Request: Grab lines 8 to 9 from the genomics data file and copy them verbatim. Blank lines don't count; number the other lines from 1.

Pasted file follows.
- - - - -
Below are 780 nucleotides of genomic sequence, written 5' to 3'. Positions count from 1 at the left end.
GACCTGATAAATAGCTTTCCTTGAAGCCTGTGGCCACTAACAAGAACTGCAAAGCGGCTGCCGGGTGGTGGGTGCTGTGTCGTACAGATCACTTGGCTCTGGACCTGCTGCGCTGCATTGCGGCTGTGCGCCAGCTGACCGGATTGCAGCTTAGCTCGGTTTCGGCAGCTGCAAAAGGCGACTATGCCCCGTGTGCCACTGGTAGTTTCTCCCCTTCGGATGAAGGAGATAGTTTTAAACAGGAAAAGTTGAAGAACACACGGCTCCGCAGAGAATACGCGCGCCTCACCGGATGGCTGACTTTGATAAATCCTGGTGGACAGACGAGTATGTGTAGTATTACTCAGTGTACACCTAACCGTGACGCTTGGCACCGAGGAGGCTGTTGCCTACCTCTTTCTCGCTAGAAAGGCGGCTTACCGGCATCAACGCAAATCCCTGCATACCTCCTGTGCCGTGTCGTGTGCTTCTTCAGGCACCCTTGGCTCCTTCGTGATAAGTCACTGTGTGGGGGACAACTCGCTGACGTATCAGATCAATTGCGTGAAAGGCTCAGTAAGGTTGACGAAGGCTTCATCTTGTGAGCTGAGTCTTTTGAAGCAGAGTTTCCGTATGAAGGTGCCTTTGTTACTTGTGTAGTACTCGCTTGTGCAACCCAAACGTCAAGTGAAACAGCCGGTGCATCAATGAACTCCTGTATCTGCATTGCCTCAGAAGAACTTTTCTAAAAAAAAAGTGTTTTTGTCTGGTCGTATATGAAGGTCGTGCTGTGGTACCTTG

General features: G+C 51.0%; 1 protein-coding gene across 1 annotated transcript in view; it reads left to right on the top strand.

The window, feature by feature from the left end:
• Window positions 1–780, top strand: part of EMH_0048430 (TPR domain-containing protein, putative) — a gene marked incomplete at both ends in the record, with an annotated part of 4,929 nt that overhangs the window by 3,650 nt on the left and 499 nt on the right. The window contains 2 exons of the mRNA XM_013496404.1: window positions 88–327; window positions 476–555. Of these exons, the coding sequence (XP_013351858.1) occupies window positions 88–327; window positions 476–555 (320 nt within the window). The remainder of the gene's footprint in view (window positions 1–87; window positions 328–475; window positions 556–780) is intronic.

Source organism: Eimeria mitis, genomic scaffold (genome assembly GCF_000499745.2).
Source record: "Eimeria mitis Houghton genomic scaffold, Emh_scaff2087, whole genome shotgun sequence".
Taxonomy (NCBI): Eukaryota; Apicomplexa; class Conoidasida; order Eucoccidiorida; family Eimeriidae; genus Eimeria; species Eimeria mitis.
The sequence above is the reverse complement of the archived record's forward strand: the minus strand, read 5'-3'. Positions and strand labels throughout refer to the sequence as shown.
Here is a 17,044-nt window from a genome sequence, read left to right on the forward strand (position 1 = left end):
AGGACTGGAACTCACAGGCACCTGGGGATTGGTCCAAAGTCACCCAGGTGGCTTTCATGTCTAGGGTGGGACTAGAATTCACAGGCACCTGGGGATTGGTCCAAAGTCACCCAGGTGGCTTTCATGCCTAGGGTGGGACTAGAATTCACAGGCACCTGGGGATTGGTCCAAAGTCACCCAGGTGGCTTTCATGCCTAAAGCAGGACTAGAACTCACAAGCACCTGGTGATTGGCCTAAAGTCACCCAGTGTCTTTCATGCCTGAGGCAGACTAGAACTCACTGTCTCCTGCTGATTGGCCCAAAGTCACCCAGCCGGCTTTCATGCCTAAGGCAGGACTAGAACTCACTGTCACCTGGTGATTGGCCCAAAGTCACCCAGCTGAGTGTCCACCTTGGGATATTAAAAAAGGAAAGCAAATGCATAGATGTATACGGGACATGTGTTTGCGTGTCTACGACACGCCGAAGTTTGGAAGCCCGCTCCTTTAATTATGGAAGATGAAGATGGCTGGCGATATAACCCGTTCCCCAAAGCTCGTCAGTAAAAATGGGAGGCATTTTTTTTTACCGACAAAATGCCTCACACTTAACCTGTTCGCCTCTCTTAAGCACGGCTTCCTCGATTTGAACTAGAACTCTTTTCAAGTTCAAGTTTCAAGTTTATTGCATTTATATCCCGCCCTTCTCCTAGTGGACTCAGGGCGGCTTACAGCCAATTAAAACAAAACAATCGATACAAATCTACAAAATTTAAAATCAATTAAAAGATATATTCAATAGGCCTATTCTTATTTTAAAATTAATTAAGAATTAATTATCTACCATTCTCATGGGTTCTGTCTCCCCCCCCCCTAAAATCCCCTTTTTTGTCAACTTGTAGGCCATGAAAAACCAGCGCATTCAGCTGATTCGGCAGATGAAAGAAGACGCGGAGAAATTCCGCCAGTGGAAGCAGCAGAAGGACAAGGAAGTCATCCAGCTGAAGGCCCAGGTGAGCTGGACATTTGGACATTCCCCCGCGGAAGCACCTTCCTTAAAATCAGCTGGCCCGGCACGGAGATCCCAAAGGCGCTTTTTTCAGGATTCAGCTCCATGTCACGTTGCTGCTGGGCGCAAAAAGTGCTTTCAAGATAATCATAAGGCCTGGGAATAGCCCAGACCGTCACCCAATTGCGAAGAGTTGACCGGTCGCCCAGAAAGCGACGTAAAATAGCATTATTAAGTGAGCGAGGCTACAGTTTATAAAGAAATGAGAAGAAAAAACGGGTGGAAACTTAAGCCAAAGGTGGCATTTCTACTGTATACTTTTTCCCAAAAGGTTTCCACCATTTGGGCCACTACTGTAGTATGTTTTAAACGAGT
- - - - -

Taxonomy (NCBI): Eukaryota; Apicomplexa; class Conoidasida; order Eucoccidiorida; family Eimeriidae; genus Eimeria; species Eimeria mitis.
The sequence above is the reverse complement of the archived record's forward strand: the minus strand, read 5'-3'. Positions and strand labels throughout refer to the sequence as shown.